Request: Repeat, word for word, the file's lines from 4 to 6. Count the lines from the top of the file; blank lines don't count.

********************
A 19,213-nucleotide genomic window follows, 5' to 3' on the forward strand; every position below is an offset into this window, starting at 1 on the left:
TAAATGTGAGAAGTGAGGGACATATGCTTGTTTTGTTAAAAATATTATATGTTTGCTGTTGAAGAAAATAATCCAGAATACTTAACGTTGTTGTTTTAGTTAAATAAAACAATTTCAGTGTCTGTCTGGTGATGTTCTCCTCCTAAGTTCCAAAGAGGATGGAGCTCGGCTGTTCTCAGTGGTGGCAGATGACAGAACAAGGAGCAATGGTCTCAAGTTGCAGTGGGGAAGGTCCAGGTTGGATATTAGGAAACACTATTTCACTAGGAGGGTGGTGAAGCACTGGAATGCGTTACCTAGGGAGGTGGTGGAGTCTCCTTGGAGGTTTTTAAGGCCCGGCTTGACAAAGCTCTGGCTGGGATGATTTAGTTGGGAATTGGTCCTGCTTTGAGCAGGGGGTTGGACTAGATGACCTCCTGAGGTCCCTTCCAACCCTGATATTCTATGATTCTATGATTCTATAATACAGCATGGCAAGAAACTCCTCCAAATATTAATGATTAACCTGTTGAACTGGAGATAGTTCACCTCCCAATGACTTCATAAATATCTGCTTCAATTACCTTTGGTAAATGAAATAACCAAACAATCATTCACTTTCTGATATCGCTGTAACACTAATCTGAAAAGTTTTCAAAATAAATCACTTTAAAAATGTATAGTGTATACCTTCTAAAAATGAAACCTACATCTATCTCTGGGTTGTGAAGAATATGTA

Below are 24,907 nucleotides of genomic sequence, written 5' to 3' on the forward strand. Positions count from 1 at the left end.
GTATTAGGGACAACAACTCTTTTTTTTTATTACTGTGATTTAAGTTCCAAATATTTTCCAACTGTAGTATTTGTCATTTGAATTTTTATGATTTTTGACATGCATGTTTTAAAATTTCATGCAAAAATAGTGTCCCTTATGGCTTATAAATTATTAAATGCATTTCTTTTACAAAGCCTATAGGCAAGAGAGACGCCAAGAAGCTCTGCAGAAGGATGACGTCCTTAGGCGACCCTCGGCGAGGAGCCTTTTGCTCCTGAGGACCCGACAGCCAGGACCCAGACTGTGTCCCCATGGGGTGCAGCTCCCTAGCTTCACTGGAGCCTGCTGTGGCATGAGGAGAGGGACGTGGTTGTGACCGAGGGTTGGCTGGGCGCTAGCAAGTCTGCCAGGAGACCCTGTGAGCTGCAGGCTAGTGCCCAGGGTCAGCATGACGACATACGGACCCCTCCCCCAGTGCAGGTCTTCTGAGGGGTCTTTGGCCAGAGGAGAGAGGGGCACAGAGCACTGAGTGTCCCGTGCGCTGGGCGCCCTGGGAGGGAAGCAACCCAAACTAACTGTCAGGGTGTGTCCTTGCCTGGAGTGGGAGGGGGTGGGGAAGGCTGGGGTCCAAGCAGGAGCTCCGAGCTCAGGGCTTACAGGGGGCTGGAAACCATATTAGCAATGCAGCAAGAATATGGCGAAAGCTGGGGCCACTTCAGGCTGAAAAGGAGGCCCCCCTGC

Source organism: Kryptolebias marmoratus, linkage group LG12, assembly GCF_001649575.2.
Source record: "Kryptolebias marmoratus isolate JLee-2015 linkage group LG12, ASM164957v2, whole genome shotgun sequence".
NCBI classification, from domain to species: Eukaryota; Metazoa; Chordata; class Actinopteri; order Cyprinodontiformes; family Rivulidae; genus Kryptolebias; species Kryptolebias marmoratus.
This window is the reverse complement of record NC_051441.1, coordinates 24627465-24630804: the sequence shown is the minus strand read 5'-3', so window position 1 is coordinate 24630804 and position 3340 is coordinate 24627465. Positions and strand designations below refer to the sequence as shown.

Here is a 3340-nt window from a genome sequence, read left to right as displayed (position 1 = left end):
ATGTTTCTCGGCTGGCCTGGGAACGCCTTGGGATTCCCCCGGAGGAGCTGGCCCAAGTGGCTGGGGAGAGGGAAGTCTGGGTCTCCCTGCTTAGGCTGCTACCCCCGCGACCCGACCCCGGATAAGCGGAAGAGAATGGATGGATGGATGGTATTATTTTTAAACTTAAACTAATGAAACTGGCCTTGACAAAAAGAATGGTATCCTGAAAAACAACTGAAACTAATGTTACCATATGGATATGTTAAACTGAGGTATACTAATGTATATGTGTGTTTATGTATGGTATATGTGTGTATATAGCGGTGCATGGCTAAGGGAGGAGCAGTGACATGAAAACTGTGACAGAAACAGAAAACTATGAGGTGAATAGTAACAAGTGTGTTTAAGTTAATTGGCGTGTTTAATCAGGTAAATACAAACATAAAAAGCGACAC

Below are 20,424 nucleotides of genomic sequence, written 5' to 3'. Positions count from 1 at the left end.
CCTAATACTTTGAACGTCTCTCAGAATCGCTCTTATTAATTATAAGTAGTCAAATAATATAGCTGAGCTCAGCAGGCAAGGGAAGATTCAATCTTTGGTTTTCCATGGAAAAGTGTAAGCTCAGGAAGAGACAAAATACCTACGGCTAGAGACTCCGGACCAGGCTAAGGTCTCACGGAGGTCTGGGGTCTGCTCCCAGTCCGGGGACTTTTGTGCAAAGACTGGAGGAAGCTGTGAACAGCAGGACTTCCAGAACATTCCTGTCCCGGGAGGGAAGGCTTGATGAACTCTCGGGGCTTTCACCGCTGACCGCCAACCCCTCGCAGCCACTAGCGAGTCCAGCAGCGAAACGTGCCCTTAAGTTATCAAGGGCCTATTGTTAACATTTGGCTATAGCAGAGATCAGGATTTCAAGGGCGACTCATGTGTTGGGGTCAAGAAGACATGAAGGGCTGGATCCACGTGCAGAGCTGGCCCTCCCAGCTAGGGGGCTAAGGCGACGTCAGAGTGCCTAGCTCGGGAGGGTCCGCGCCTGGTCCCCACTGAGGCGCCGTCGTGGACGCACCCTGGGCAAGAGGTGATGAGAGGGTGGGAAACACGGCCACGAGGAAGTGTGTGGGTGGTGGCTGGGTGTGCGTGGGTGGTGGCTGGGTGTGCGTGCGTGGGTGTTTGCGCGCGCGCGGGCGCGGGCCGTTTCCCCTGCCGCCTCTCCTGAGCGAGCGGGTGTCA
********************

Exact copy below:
GTATTAGGGACAACAACTCTTTTTTTTTATTACTGTGATTTAAGTTCCAAATATTTTCCAACTGTAGTATTTGTCATTTGAATTTTTATGATTTTTGACATGCATGTTTTAAAATTTCATGCAAAAATAGTGTCCCTTATGGCTTATAAATTATTAAATGCATTTCTTTTACAAAGCCTATAGGCAAGAGAGACGCCAAGAAGCTCTGCAGAAGGATGACGTCCTTAGGCGACCCTCGGCGAGGAGCCTTTTGCTCCTGAGGACCCGACAGCCAGGACCCAGACTGTGTCCCCATGGGGTGCAGCTCCCTAGCTTCACTGGAGCCTGCTGTGGCATGAGGAGAGGGACGTGGTTGTGACCGAGGGTTGGCTGGGCGCTAGCAAGTCTGCCAGGAGACCCTGTGAGCTGCAGGCTAGTGCCCAGGGTCAGCATGACGACATACGGACCCCTCCCCCAGTGCAGGTCTTCTGAGGGGTCTTTGGCCAGAGGAGAGAGGGGCACAGAGCACTGAGTGTCCCGTGCGCTGGGCGCCCTGGGAGGGAAGCAACCCAAACTAACTGTCAGGGTGTGTCCTTGCCTGGAGTGGGAGGGGGTGGGGAAGGCTGGGGTCCAAGCAGGAGCTCCGAGCTCAGGGCTTACAGGGGGCTGGAAACCATATTAGCAATGCAGCAAGAATATGGCGAAAGCTGGGGCCACTTCAGGCTGAAAAGGAGGCCCCCCTGC

Source organism: Kryptolebias marmoratus, linkage group LG12, assembly GCF_001649575.2.
Source record: "Kryptolebias marmoratus isolate JLee-2015 linkage group LG12, ASM164957v2, whole genome shotgun sequence".